A channel baler compacts recyclables into bales. The material to be pressed enters a chamber by conveyor belt or chute, where it is compressed. Unlike balers that compact the fed material and then deposit the formed cuboid bales into a cart or container, a channel baler has a channel through which the compacted material is pushed. This creates cohesive, dense bales, including paper.
What is a channel baler?
The channel baler belongs to the family of balers. Apart from a few additional extras and a different format, it does exactly what a baler is supposed to do: It compacts recyclables, such as paper, into manageable bales. Responsible for this is a press plunger, which compresses the material until its maximum compression is reached. Subsequent setting ensures that the bales retain their shape and can be easily transported.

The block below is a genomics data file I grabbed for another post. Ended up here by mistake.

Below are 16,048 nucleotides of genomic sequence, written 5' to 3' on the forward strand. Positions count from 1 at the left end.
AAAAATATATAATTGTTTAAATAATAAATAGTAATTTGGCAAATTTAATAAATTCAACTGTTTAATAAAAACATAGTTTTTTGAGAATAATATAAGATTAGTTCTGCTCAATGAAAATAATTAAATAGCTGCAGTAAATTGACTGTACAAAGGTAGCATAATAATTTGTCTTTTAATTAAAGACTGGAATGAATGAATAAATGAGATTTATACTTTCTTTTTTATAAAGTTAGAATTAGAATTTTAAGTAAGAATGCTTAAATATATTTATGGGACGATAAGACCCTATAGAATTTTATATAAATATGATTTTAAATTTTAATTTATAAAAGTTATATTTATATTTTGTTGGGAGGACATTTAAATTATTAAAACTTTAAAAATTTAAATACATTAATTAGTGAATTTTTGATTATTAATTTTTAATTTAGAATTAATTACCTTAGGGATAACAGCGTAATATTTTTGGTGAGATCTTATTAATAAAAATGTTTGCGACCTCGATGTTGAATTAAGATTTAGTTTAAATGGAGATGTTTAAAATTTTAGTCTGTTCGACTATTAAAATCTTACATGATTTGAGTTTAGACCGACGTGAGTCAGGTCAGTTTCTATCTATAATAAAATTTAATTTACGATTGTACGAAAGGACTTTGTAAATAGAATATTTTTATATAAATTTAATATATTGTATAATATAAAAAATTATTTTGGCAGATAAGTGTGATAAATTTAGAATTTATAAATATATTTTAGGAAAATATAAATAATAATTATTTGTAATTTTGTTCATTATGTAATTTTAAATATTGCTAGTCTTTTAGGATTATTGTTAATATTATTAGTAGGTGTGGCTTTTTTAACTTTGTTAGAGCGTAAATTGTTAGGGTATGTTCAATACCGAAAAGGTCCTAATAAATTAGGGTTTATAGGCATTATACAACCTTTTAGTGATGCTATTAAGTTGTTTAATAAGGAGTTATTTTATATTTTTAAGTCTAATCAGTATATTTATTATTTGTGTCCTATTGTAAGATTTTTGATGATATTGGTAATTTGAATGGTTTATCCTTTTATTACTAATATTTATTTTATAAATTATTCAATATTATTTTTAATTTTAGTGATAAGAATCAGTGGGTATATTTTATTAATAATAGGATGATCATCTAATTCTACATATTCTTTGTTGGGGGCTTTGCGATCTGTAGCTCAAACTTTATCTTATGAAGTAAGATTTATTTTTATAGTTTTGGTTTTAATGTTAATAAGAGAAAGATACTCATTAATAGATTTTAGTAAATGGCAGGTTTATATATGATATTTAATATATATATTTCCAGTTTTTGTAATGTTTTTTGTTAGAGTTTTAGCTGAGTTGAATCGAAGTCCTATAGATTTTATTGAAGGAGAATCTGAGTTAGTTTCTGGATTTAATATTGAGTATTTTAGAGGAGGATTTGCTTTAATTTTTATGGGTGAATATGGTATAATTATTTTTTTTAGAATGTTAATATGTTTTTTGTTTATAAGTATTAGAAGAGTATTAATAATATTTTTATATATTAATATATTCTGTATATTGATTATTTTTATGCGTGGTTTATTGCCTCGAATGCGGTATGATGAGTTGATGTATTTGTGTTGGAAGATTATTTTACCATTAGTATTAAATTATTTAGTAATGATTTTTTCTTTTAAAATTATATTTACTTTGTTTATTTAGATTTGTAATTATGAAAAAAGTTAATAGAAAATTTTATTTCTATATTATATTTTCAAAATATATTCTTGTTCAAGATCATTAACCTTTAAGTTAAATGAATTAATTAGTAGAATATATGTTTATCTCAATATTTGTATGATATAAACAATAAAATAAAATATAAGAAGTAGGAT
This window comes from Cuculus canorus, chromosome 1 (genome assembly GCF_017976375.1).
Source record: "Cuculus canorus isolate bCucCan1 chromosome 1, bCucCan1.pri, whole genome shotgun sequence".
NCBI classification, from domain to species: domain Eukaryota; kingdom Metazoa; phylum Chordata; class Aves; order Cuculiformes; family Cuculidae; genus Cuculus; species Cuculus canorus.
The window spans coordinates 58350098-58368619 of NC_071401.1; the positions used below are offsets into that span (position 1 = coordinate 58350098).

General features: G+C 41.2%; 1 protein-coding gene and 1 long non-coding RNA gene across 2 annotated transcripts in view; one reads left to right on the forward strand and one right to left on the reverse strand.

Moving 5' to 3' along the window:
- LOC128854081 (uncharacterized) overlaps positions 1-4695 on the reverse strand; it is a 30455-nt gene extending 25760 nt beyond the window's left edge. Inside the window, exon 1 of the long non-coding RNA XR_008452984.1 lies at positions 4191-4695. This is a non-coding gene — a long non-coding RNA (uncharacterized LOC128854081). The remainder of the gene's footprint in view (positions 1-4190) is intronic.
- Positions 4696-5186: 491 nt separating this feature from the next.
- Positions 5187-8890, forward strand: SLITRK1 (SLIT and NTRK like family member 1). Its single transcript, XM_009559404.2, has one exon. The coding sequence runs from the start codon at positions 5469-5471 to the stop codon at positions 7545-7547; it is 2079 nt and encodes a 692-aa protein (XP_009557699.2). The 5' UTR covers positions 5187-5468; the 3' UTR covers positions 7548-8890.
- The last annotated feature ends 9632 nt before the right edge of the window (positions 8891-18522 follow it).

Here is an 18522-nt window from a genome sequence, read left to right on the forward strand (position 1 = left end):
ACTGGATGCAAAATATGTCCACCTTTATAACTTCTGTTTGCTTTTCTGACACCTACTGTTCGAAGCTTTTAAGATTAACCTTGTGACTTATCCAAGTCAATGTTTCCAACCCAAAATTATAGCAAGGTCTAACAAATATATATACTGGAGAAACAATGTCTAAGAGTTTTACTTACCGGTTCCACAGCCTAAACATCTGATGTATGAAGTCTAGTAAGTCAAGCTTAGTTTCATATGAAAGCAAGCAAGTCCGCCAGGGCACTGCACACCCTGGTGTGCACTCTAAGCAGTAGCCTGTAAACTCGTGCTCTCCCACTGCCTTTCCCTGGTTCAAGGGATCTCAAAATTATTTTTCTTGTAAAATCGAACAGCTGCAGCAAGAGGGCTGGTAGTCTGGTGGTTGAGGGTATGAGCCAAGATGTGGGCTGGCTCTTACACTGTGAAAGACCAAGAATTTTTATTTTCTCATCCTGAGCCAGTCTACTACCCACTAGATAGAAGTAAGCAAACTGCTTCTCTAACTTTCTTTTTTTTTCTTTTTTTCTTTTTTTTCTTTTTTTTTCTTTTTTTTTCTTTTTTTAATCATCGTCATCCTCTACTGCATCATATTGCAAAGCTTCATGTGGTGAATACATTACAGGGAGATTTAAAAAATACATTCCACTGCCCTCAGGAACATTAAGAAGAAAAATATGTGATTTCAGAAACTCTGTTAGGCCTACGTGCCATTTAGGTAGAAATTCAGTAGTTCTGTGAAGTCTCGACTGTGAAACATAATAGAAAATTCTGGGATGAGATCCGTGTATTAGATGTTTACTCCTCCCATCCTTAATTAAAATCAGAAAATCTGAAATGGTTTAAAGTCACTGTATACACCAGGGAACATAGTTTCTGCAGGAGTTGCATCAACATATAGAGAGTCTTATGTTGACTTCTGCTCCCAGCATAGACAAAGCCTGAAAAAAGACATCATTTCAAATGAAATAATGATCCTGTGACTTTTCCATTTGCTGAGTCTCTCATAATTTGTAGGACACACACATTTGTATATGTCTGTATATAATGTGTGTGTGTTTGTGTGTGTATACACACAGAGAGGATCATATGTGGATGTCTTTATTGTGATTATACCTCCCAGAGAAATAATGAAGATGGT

Baling presses from manual to fully automatic
Depending on individual needs and the amount of waste generated, a baler can be selected between different sizes and automation levels. For example, there are variants of balers into which paper, cardboard, plastics and co. are fed by hand. Setting and removal of the material is also done manually. A partially or fully automated baler, on the other hand, automatically fills the baling chamber, reliably ties the bales, and ejects them.
Advantages of using a channel baler
The advantages of using a channel baler are obvious: The loose material, which is otherwise difficult to store and transport, is compacted. Compression of up to 90 percent is possible. Compressed to a minimum of their actual volume, paper and other materials occupy only a fraction of the area they previously occupied. This saves storage capacity and makes transport profitable, as containers and trucks are effectively packed and thus fully utilized. Disposal is also simplified by such a compactor, since the compacted material is a recyclable material that disposal companies prefer to purchase in order to recycle the material.